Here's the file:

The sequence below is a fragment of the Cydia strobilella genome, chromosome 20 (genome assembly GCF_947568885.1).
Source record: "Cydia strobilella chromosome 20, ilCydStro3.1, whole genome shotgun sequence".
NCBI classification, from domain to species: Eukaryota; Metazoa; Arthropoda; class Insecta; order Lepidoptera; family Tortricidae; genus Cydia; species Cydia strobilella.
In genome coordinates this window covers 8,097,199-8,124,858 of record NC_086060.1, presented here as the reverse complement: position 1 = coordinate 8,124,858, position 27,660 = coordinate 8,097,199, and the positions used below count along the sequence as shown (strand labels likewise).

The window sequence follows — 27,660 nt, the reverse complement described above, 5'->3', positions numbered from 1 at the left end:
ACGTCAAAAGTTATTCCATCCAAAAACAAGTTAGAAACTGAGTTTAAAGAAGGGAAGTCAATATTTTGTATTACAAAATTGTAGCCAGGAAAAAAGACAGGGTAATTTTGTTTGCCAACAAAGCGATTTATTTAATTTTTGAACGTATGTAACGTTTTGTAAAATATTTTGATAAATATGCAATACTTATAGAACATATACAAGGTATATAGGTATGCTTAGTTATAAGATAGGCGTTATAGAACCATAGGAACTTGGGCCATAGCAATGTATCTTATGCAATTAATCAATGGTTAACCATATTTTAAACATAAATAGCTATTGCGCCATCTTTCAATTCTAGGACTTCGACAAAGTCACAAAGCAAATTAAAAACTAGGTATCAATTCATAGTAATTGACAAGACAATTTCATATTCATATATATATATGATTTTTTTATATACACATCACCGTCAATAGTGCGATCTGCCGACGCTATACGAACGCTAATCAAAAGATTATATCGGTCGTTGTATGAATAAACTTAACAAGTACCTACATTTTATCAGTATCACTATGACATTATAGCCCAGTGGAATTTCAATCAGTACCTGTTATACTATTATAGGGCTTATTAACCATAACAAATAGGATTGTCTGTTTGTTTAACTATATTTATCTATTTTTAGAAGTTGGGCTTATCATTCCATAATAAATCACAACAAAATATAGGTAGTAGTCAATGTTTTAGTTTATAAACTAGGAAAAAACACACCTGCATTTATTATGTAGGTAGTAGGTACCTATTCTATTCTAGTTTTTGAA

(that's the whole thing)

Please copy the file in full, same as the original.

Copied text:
The sequence below is a fragment of the Cydia strobilella genome, chromosome 20 (genome assembly GCF_947568885.1).
Source record: "Cydia strobilella chromosome 20, ilCydStro3.1, whole genome shotgun sequence".
NCBI classification, from domain to species: Eukaryota; Metazoa; Arthropoda; class Insecta; order Lepidoptera; family Tortricidae; genus Cydia; species Cydia strobilella.
In genome coordinates this window covers 8,097,199-8,124,858 of record NC_086060.1, presented here as the reverse complement: position 1 = coordinate 8,124,858, position 27,660 = coordinate 8,097,199, and the positions used below count along the sequence as shown (strand labels likewise).

The window sequence follows — 27,660 nt, the reverse complement described above, 5'->3', positions numbered from 1 at the left end:
ACGTCAAAAGTTATTCCATCCAAAAACAAGTTAGAAACTGAGTTTAAAGAAGGGAAGTCAATATTTTGTATTACAAAATTGTAGCCAGGAAAAAAGACAGGGTAATTTTGTTTGCCAACAAAGCGATTTATTTAATTTTTGAACGTATGTAACGTTTTGTAAAATATTTTGATAAATATGCAATACTTATAGAACATATACAAGGTATATAGGTATGCTTAGTTATAAGATAGGCGTTATAGAACCATAGGAACTTGGGCCATAGCAATGTATCTTATGCAATTAATCAATGGTTAACCATATTTTAAACATAAATAGCTATTGCGCCATCTTTCAATTCTAGGACTTCGACAAAGTCACAAAGCAAATTAAAAACTAGGTATCAATTCATAGTAATTGACAAGACAATTTCATATTCATATATATATATGATTTTTTTATATACACATCACCGTCAATAGTGCGATCTGCCGACGCTATACGAACGCTAATCAAAAGATTATATCGGTCGTTGTATGAATAAACTTAACAAGTACCTACATTTTATCAGTATCACTATGACATTATAGCCCAGTGGAATTTCAATCAGTACCTGTTATACTATTATAGGGCTTATTAACCATAACAAATAGGATTGTCTGTTTGTTTAACTATATTTATCTATTTTTAGAAGTTGGGCTTATCATTCCATAATAAATCACAACAAAATATAGGTAGTAGTCAATGTTTTAGTTTATAAACTAGGAAAAAACACACCTGCATTTATTATGTAGGTAGTAGGTACCTATTCTATTCTAGTTTTTGAA